UX Oxford Thursday, May 17 at 7:00 PM

Big pharma is putting huge effort into developing apps, as part of a wider ‘system-based’ approach to medication usage. We know that compliance with medication is generally poor, with over half of patients not taking their medicines as directed. The hope is that apps can aid compliance, but at the moment these claims are largely untested.

The Regulators (such as the US FDA) class these types of app as medical devices in their own right. As such, this requires the app to be subject to the same usability engineering processes as other medical apps. The methodologies for applying usability engineering processes to medical devices is relatively recent, but is supported by an international standard, IEC62366. However, this standard was developed with physical devices in mind, not apps. So can these principles be applied to medical apps?
MDU work on applying usability testing principles to apps for a range of pharmaceutical companies. Also MDU are funding their own novel research into compliance and app design.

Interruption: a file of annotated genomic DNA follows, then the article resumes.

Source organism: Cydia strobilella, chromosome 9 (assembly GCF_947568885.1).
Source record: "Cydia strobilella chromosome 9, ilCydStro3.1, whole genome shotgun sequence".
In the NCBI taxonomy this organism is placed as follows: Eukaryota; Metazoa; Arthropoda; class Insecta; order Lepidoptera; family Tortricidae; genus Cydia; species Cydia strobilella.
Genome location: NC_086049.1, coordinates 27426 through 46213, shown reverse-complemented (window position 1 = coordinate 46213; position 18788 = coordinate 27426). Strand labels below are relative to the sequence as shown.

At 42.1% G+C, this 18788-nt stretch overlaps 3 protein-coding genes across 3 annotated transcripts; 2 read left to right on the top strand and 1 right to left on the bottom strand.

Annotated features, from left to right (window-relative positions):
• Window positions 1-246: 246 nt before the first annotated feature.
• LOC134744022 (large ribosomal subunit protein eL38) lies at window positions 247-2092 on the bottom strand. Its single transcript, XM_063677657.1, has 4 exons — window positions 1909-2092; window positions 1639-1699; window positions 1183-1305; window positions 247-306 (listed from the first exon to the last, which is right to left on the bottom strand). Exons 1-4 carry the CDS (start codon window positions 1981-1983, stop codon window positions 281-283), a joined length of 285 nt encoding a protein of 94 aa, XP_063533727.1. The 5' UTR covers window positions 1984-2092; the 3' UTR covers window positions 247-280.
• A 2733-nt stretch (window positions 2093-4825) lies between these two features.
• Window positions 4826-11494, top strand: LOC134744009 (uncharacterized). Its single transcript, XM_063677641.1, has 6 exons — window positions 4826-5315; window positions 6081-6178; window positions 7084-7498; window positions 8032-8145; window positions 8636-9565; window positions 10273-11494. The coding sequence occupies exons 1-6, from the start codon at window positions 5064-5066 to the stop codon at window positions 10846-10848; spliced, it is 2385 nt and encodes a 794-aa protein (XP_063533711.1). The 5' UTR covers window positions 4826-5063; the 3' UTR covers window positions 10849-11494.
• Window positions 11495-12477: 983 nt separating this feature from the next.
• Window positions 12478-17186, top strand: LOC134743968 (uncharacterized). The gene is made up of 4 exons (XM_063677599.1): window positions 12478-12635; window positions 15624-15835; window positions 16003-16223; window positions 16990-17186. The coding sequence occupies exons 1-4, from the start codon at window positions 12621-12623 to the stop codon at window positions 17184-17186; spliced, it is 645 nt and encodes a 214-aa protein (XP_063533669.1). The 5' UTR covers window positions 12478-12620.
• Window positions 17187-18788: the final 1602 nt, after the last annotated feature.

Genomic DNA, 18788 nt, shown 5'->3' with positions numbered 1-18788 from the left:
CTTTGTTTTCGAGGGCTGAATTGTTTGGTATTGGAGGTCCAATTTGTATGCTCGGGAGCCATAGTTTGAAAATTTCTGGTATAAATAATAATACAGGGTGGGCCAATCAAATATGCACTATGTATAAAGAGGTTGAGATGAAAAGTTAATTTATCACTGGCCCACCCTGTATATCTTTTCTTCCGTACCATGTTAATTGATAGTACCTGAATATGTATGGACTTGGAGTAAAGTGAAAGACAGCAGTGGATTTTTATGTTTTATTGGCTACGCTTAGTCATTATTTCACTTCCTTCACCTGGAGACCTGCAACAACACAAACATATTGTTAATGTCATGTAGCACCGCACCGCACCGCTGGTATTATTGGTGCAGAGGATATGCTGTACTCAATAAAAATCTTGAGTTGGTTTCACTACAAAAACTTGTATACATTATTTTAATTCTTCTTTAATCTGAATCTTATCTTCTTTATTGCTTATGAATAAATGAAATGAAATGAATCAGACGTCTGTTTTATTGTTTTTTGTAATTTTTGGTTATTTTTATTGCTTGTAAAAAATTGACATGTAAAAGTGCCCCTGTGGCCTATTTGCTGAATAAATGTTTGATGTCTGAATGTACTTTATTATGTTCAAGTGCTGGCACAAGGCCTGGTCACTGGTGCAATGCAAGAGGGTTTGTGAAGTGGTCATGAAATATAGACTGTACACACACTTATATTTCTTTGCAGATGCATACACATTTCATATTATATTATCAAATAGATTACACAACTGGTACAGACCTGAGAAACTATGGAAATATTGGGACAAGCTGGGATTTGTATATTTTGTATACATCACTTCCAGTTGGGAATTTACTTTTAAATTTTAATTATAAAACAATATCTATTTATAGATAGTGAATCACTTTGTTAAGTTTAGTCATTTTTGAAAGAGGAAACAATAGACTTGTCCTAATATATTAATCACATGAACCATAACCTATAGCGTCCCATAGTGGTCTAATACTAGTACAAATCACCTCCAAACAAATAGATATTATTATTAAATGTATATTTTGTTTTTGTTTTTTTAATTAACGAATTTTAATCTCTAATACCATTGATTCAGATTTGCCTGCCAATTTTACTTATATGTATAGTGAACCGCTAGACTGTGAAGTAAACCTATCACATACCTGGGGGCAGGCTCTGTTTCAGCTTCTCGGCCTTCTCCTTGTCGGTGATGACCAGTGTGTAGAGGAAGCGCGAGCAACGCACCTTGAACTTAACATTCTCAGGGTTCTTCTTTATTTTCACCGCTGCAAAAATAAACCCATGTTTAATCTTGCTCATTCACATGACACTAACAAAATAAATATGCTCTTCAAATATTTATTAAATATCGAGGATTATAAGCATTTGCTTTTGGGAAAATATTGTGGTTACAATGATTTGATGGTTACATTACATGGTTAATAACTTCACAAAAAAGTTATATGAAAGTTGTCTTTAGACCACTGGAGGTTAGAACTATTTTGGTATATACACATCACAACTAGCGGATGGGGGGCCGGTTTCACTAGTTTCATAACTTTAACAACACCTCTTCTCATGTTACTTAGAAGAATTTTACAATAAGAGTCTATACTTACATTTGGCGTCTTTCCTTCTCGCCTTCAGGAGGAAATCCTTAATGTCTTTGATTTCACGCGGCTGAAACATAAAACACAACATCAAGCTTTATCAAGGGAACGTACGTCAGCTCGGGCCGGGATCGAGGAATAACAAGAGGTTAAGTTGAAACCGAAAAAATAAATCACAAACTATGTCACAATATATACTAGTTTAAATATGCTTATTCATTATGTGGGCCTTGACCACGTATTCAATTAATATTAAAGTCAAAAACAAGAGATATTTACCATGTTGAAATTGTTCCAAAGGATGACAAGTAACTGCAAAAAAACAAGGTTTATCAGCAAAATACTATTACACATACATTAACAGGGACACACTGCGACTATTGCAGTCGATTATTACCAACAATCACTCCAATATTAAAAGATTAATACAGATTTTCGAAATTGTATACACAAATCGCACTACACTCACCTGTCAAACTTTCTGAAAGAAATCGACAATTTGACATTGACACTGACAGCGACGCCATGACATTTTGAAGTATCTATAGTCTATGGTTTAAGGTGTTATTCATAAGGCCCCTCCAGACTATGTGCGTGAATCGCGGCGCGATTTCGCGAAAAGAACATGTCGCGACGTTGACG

In this talk, Richard will review MDU’s experience with app testing, and will draw out some of the challenges of providing rich data for app developers with the constraints imposed by regulators.

About Richard:
Richard Featherstone is founder and Managing Director of Medical Device Usability Ltd., a specialist usability and human factors consultancy based in Cambridge UK. With over 15 years of experience of usability research, Richard runs the group of 8 Usability Specialists at MDU, working on a wide range of medical and pharmaceutical devices for clients globally. Prior to his usability work, Richard worked for 20 years in a variety of roles in the pharmaceutical industry, including developing breath-actuated asthma inhalers. Richard also pioneered some of the early work on using observational data to compare outcomes for different types of pharmaceutical devices.
Established in 2010, MDU works with some of the world’s leading pharmaceutical and medical device companies on their global human factors programmes. Richard oversees the research programs that MDU run, from early stage contextual research through to large-scale human factors validation work to FDA requirements. An increasing trend has seen more usability focus on medical apps, often being developed by pharmaceutical companies to support patient compliance programmes. MDU also specialise in usability evaluation in high fidelity simulated use environments, including operating rooms, intensive care and emergency care scenarios.

Doors open for welcome and network: 7pm
Talk starts: 7:30pm

 

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